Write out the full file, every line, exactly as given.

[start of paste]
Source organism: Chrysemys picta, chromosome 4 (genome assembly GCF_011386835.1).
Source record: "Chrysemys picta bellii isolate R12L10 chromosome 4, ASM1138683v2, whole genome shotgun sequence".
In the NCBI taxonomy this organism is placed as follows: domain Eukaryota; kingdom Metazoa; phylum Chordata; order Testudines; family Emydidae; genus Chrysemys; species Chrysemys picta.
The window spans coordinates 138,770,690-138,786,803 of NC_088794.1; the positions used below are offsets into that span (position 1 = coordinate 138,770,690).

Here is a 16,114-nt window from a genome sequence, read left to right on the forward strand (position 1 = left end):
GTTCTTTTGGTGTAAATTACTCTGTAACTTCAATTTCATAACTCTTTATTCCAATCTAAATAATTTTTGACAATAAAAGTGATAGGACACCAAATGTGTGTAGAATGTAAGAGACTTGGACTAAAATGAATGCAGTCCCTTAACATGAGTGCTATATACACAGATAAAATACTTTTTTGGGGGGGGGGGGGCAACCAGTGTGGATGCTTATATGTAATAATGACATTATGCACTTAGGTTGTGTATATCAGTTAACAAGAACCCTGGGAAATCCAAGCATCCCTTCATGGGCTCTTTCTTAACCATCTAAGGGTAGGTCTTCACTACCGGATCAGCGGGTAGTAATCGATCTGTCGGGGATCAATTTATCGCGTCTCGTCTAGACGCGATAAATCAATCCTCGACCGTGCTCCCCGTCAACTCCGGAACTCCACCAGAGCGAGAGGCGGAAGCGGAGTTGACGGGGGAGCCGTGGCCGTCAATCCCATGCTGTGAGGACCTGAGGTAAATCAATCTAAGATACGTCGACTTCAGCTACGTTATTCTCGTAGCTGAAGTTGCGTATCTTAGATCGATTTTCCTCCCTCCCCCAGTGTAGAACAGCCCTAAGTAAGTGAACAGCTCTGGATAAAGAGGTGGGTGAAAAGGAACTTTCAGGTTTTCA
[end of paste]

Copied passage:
Source organism: Chrysemys picta, chromosome 4 (genome assembly GCF_011386835.1).
Source record: "Chrysemys picta bellii isolate R12L10 chromosome 4, ASM1138683v2, whole genome shotgun sequence".
In the NCBI taxonomy this organism is placed as follows: domain Eukaryota; kingdom Metazoa; phylum Chordata; order Testudines; family Emydidae; genus Chrysemys; species Chrysemys picta.
The window spans coordinates 138,770,690-138,786,803 of NC_088794.1; the positions used below are offsets into that span (position 1 = coordinate 138,770,690).

Here is a 16,114-nt window from a genome sequence, read left to right on the forward strand (position 1 = left end):
GTTCTTTTGGTGTAAATTACTCTGTAACTTCAATTTCATAACTCTTTATTCCAATCTAAATAATTTTTGACAATAAAAGTGATAGGACACCAAATGTGTGTAGAATGTAAGAGACTTGGACTAAAATGAATGCAGTCCCTTAACATGAGTGCTATATACACAGATAAAATACTTTTTTGGGGGGGGGGGGGCAACCAGTGTGGATGCTTATATGTAATAATGACATTATGCACTTAGGTTGTGTATATCAGTTAACAAGAACCCTGGGAAATCCAAGCATCCCTTCATGGGCTCTTTCTTAACCATCTAAGGGTAGGTCTTCACTACCGGATCAGCGGGTAGTAATCGATCTGTCGGGGATCAATTTATCGCGTCTCGTCTAGACGCGATAAATCAATCCTCGACCGTGCTCCCCGTCAACTCCGGAACTCCACCAGAGCGAGAGGCGGAAGCGGAGTTGACGGGGGAGCCGTGGCCGTCAATCCCATGCTGTGAGGACCTGAGGTAAATCAATCTAAGATACGTCGACTTCAGCTACGTTATTCTCGTAGCTGAAGTTGCGTATCTTAGATCGATTTTCCTCCCTCCCCCAGTGTAGAACAGCCCTAAGTAAGTGAACAGCTCTGGATAAAGAGGTGGGTGAAAAGGAACTTTCAGGTTTTCA